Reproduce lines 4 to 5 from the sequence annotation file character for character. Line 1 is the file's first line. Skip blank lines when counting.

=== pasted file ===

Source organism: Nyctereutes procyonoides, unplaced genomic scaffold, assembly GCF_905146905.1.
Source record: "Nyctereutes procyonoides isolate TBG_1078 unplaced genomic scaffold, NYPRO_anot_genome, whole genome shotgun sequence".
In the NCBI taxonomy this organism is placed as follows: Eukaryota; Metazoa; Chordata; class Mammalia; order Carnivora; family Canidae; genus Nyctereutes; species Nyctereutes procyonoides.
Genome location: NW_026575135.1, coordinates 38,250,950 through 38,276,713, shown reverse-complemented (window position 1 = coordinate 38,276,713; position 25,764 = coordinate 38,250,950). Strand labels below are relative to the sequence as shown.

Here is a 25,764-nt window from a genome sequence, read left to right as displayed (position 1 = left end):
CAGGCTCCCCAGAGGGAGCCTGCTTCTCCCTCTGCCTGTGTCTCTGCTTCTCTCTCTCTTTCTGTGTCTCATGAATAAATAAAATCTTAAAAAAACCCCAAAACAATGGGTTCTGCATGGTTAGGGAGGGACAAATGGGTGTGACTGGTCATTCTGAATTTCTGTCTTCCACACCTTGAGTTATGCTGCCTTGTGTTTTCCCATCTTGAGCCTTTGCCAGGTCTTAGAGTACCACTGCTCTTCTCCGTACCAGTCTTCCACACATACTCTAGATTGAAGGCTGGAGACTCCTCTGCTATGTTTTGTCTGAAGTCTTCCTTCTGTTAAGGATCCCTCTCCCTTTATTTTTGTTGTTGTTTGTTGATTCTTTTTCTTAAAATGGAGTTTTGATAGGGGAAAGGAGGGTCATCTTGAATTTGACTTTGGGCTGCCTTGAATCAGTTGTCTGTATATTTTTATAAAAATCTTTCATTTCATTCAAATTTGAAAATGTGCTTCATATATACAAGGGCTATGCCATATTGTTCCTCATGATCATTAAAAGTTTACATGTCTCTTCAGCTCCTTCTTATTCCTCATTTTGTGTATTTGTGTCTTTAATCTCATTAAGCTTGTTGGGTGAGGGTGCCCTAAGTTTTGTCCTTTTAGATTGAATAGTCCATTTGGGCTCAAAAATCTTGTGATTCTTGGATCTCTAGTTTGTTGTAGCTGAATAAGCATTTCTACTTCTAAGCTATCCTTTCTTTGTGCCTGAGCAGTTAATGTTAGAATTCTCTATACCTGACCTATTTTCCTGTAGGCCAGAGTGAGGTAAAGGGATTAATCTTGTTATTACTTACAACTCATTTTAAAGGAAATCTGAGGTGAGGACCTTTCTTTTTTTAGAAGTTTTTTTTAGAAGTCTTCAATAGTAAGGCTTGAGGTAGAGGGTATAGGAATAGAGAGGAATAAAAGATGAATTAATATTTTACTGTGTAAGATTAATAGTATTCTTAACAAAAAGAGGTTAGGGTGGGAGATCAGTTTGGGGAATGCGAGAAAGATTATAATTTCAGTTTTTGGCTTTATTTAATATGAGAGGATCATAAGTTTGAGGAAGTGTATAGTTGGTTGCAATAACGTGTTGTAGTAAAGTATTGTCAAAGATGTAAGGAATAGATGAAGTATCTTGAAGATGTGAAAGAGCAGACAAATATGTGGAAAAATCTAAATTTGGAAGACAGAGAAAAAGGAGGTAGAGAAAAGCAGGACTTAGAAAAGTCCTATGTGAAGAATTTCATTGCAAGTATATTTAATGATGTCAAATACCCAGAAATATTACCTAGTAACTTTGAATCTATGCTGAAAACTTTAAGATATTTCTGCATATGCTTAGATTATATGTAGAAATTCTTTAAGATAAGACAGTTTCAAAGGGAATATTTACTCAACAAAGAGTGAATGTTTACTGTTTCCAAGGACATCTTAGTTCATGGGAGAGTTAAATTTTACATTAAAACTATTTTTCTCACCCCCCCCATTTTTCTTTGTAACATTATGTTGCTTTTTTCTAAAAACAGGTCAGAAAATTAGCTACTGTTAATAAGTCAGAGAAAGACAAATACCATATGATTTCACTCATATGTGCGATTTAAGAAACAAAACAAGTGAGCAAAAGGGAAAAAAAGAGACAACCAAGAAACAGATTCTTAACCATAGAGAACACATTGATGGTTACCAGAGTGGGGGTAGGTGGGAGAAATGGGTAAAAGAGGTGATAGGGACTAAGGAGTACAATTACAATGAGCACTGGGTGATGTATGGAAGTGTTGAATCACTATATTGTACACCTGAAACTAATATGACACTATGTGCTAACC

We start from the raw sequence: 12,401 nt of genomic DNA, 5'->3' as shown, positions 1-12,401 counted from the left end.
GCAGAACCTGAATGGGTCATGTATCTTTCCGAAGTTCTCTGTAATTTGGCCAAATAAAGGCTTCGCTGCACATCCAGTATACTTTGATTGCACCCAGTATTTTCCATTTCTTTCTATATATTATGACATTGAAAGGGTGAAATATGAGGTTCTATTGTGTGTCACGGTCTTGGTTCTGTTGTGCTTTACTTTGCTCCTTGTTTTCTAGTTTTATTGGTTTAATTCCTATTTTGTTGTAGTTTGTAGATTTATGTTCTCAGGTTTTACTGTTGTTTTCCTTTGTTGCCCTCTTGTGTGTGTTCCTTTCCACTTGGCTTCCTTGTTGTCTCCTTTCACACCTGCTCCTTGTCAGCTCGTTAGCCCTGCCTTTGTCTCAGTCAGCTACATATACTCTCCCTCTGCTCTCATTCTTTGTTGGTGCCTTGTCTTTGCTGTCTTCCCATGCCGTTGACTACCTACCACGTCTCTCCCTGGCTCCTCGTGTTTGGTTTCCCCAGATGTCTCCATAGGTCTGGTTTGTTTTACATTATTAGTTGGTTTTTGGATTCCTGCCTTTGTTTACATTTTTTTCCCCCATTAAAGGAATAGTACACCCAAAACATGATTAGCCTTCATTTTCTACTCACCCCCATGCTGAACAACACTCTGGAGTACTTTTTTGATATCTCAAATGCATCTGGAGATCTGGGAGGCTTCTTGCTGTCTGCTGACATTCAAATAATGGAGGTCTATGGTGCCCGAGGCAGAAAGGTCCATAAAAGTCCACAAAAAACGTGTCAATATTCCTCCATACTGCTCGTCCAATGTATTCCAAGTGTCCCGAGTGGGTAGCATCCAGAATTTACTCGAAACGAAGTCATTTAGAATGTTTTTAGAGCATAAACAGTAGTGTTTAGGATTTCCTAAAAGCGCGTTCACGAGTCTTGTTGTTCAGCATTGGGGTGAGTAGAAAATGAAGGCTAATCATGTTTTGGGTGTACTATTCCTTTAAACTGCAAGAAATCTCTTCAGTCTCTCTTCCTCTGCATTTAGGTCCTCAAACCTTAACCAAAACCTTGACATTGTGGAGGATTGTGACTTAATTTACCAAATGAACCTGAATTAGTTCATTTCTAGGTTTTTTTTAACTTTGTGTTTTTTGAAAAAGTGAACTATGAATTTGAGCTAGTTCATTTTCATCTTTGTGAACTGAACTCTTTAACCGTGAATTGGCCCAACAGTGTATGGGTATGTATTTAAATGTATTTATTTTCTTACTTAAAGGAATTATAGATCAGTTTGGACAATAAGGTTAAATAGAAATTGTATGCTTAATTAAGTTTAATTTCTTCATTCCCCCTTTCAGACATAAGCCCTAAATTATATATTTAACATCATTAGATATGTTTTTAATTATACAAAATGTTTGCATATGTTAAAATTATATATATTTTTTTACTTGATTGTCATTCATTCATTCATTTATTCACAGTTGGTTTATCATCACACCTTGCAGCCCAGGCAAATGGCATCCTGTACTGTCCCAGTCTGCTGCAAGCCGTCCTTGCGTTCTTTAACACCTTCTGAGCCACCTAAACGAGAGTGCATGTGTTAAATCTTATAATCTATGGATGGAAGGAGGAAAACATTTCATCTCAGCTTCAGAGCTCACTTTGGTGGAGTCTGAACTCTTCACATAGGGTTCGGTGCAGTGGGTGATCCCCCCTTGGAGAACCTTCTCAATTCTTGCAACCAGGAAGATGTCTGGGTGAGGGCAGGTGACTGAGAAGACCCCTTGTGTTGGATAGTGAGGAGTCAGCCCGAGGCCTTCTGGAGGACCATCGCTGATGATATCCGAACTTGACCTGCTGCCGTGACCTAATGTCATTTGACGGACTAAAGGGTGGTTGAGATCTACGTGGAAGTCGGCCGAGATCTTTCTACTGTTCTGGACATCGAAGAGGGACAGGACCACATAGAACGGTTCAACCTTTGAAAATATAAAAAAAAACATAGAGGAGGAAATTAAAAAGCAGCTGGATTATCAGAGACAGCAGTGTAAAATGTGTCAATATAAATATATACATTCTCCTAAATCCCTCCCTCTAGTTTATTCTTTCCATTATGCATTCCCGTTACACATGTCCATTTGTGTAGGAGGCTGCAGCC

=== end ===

Genome location: NW_026575135.1, coordinates 38,250,950 through 38,276,713, shown reverse-complemented (window position 1 = coordinate 38,276,713; position 25,764 = coordinate 38,250,950). Strand labels below are relative to the sequence as shown.

Here is a 25,764-nt window from a genome sequence, read left to right as displayed (position 1 = left end):